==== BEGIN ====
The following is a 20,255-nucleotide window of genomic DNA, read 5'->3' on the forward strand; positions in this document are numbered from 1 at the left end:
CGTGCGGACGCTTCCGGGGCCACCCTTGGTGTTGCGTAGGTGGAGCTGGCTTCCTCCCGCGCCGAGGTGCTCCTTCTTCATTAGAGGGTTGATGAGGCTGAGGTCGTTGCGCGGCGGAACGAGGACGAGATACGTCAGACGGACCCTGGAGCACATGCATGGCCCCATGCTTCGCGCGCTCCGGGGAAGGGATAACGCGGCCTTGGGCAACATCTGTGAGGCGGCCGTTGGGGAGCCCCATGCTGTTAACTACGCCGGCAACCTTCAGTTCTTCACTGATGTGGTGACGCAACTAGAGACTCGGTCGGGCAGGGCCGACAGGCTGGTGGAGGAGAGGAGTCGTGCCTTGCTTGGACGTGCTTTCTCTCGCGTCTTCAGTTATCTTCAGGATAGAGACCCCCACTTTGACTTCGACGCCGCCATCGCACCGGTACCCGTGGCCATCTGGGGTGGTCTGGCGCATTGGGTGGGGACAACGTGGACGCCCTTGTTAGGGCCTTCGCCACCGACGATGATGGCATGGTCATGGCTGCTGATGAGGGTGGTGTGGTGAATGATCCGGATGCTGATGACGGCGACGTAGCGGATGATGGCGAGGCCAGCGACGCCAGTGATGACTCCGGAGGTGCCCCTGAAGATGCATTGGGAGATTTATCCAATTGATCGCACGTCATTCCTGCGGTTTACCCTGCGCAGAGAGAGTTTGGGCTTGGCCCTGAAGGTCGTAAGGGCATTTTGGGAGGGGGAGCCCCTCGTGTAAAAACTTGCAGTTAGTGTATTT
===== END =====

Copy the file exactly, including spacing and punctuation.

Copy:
The following is a 20,255-nucleotide window of genomic DNA, read 5'->3' on the forward strand; positions in this document are numbered from 1 at the left end:
CGTGCGGACGCTTCCGGGGCCACCCTTGGTGTTGCGTAGGTGGAGCTGGCTTCCTCCCGCGCCGAGGTGCTCCTTCTTCATTAGAGGGTTGATGAGGCTGAGGTCGTTGCGCGGCGGAACGAGGACGAGATACGTCAGACGGACCCTGGAGCACATGCATGGCCCCATGCTTCGCGCGCTCCGGGGAAGGGATAACGCGGCCTTGGGCAACATCTGTGAGGCGGCCGTTGGGGAGCCCCATGCTGTTAACTACGCCGGCAACCTTCAGTTCTTCACTGATGTGGTGACGCAACTAGAGACTCGGTCGGGCAGGGCCGACAGGCTGGTGGAGGAGAGGAGTCGTGCCTTGCTTGGACGTGCTTTCTCTCGCGTCTTCAGTTATCTTCAGGATAGAGACCCCCACTTTGACTTCGACGCCGCCATCGCACCGGTACCCGTGGCCATCTGGGGTGGTCTGGCGCATTGGGTGGGGACAACGTGGACGCCCTTGTTAGGGCCTTCGCCACCGACGATGATGGCATGGTCATGGCTGCTGATGAGGGTGGTGTGGTGAATGATCCGGATGCTGATGACGGCGACGTAGCGGATGATGGCGAGGCCAGCGACGCCAGTGATGACTCCGGAGGTGCCCCTGAAGATGCATTGGGAGATTTATCCAATTGATCGCACGTCATTCCTGCGGTTTACCCTGCGCAGAGAGAGTTTGGGCTTGGCCCTGAAGGTCGTAAGGGCATTTTGGGAGGGGGAGCCCCTCGTGTAAAAACTTGCAGTTAGTGTATTT